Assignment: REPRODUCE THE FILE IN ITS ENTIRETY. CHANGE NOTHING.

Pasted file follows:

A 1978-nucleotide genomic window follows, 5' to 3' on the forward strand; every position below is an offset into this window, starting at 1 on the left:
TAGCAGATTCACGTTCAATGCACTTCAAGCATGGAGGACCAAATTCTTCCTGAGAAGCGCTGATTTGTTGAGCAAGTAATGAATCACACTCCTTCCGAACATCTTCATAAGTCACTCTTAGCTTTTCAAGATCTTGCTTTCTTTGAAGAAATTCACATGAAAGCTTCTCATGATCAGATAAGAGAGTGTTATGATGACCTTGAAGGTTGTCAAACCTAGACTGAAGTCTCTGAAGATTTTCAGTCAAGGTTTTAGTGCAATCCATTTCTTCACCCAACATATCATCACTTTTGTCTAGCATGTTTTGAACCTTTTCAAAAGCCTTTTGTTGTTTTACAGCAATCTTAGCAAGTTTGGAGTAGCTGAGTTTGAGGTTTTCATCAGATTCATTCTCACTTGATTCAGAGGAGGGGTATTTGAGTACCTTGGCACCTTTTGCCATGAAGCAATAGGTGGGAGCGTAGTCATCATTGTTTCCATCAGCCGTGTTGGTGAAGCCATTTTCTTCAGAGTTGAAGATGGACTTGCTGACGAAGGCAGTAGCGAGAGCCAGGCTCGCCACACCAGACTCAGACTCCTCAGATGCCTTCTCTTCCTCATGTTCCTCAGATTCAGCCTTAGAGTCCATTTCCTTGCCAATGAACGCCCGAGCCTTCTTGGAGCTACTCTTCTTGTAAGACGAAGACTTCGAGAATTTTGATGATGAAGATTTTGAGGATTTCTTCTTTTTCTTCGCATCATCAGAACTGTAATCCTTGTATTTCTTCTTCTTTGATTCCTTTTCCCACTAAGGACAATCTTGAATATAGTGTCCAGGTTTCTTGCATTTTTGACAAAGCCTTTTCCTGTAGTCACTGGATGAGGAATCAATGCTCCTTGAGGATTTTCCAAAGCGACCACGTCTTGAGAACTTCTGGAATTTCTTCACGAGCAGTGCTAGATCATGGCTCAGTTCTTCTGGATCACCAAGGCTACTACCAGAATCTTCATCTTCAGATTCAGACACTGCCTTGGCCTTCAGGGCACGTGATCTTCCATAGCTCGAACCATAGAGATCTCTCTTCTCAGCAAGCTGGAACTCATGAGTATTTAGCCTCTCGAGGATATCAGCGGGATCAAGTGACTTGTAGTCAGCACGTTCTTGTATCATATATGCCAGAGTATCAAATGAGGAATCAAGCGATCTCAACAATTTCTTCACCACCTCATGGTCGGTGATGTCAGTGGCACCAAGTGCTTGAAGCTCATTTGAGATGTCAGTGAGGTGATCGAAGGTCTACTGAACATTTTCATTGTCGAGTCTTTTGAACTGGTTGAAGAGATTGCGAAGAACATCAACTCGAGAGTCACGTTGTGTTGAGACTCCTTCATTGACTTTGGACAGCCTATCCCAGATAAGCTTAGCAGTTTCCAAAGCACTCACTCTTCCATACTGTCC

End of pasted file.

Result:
A 1978-nucleotide genomic window follows, 5' to 3' on the forward strand; every position below is an offset into this window, starting at 1 on the left:
TAGCAGATTCACGTTCAATGCACTTCAAGCATGGAGGACCAAATTCTTCCTGAGAAGCGCTGATTTGTTGAGCAAGTAATGAATCACACTCCTTCCGAACATCTTCATAAGTCACTCTTAGCTTTTCAAGATCTTGCTTTCTTTGAAGAAATTCACATGAAAGCTTCTCATGATCAGATAAGAGAGTGTTATGATGACCTTGAAGGTTGTCAAACCTAGACTGAAGTCTCTGAAGATTTTCAGTCAAGGTTTTAGTGCAATCCATTTCTTCACCCAACATATCATCACTTTTGTCTAGCATGTTTTGAACCTTTTCAAAAGCCTTTTGTTGTTTTACAGCAATCTTAGCAAGTTTGGAGTAGCTGAGTTTGAGGTTTTCATCAGATTCATTCTCACTTGATTCAGAGGAGGGGTATTTGAGTACCTTGGCACCTTTTGCCATGAAGCAATAGGTGGGAGCGTAGTCATCATTGTTTCCATCAGCCGTGTTGGTGAAGCCATTTTCTTCAGAGTTGAAGATGGACTTGCTGACGAAGGCAGTAGCGAGAGCCAGGCTCGCCACACCAGACTCAGACTCCTCAGATGCCTTCTCTTCCTCATGTTCCTCAGATTCAGCCTTAGAGTCCATTTCCTTGCCAATGAACGCCCGAGCCTTCTTGGAGCTACTCTTCTTGTAAGACGAAGACTTCGAGAATTTTGATGATGAAGATTTTGAGGATTTCTTCTTTTTCTTCGCATCATCAGAACTGTAATCCTTGTATTTCTTCTTCTTTGATTCCTTTTCCCACTAAGGACAATCTTGAATATAGTGTCCAGGTTTCTTGCATTTTTGACAAAGCCTTTTCCTGTAGTCACTGGATGAGGAATCAATGCTCCTTGAGGATTTTCCAAAGCGACCACGTCTTGAGAACTTCTGGAATTTCTTCACGAGCAGTGCTAGATCATGGCTCAGTTCTTCTGGATCACCAAGGCTACTACCAGAATCTTCATCTTCAGATTCAGACACTGCCTTGGCCTTCAGGGCACGTGATCTTCCATAGCTCGAACCATAGAGATCTCTCTTCTCAGCAAGCTGGAACTCATGAGTATTTAGCCTCTCGAGGATATCAGCGGGATCAAGTGACTTGTAGTCAGCACGTTCTTGTATCATATATGCCAGAGTATCAAATGAGGAATCAAGCGATCTCAACAATTTCTTCACCACCTCATGGTCGGTGATGTCAGTGGCACCAAGTGCTTGAAGCTCATTTGAGATGTCAGTGAGGTGATCGAAGGTCTACTGAACATTTTCATTGTCGAGTCTTTTGAACTGGTTGAAGAGATTGCGAAGAACATCAACTCGAGAGTCACGTTGTGTTGAGACTCCTTCATTGACTTTGGACAGCCTATCCCAGATAAGCTTAGCAGTTTCCAAAGCACTCACTCTTCCATACTGTCC